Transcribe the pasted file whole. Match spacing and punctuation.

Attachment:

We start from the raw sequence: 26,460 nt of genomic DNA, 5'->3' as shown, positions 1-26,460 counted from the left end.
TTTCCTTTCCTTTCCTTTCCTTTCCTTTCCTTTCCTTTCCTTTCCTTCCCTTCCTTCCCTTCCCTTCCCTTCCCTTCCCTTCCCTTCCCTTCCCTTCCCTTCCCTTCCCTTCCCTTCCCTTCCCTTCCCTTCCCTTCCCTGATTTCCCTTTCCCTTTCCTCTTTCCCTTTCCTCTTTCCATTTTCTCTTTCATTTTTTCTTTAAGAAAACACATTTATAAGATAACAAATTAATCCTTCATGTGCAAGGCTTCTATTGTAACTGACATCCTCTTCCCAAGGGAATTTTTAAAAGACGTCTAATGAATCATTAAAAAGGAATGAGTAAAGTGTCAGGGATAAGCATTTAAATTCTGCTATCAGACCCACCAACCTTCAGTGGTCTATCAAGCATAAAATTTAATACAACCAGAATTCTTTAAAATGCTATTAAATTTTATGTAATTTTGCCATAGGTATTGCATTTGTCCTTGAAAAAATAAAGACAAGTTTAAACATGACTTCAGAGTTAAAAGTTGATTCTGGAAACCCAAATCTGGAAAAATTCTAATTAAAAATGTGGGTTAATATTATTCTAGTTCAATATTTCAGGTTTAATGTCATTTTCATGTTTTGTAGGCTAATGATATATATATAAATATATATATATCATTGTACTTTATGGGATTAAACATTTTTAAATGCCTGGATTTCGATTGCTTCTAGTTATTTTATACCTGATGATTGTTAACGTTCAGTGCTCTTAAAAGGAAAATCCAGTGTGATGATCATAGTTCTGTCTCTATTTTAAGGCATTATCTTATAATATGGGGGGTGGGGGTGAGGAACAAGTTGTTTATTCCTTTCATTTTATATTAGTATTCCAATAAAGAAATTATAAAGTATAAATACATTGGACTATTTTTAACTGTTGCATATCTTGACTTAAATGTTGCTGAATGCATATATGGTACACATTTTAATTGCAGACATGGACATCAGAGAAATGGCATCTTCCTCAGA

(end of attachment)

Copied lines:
We start from the raw sequence: 26,460 nt of genomic DNA, 5'->3' as shown, positions 1-26,460 counted from the left end.
TTTCCTTTCCTTTCCTTTCCTTTCCTTTCCTTTCCTTTCCTTTCCTTCCCTTCCTTCCCTTCCCTTCCCTTCCCTTCCCTTCCCTTCCCTTCCCTTCCCTTCCCTTCCCTTCCCTTCCCTTCCCTTCCCTTCCCTTCCCTGATTTCCCTTTCCCTTTCCTCTTTCCCTTTCCTCTTTCCATTTTCTCTTTCATTTTTTCTTTAAGAAAACACATTTATAAGATAACAAATTAATCCTTCATGTGCAAGGCTTCTATTGTAACTGACATCCTCTTCCCAAGGGAATTTTTAAAAGACGTCTAATGAATCATTAAAAAGGAATGAGTAAAGTGTCAGGGATAAGCATTTAAATTCTGCTATCAGACCCACCAACCTTCAGTGGTCTATCAAGCATAAAATTTAATACAACCAGAATTCTTTAAAATGCTATTAAATTTTATGTAATTTTGCCATAGGTATTGCATTTGTCCTTGAAAAAATAAAGACAAGTTTAAACATGACTTCAGAGTTAAAAGTTGATTCTGGAAACCCAAATCTGGAAAAATTCTAATTAAAAATGTGGGTTAATATTATTCTAGTTCAATATTTCAGGTTTAATGTCATTTTCATGTTTTGTAGGCTAATGATATATATATAAATATATATATATCATTGTACTTTATGGGATTAAACATTTTTAAATGCCTGGATTTCGATTGCTTCTAGTTATTTTATACCTGATGATTGTTAACGTTCAGTGCTCTTAAAAGGAAAATCCAGTGTGATGATCATAGTTCTGTCTCTATTTTAAGGCATTATCTTATAATATGGGGGGTGGGGGTGAGGAACAAGTTGTTTATTCCTTTCATTTTATATTAGTATTCCAATAAAGAAATTATAAAGTATAAATACATTGGACTATTTTTAACTGTTGCATATCTTGACTTAAATGTTGCTGAATGCATATATGGTACACATTTTAATTGCAGACATGGACATCAGAGAAATGGCATCTTCCTCAGA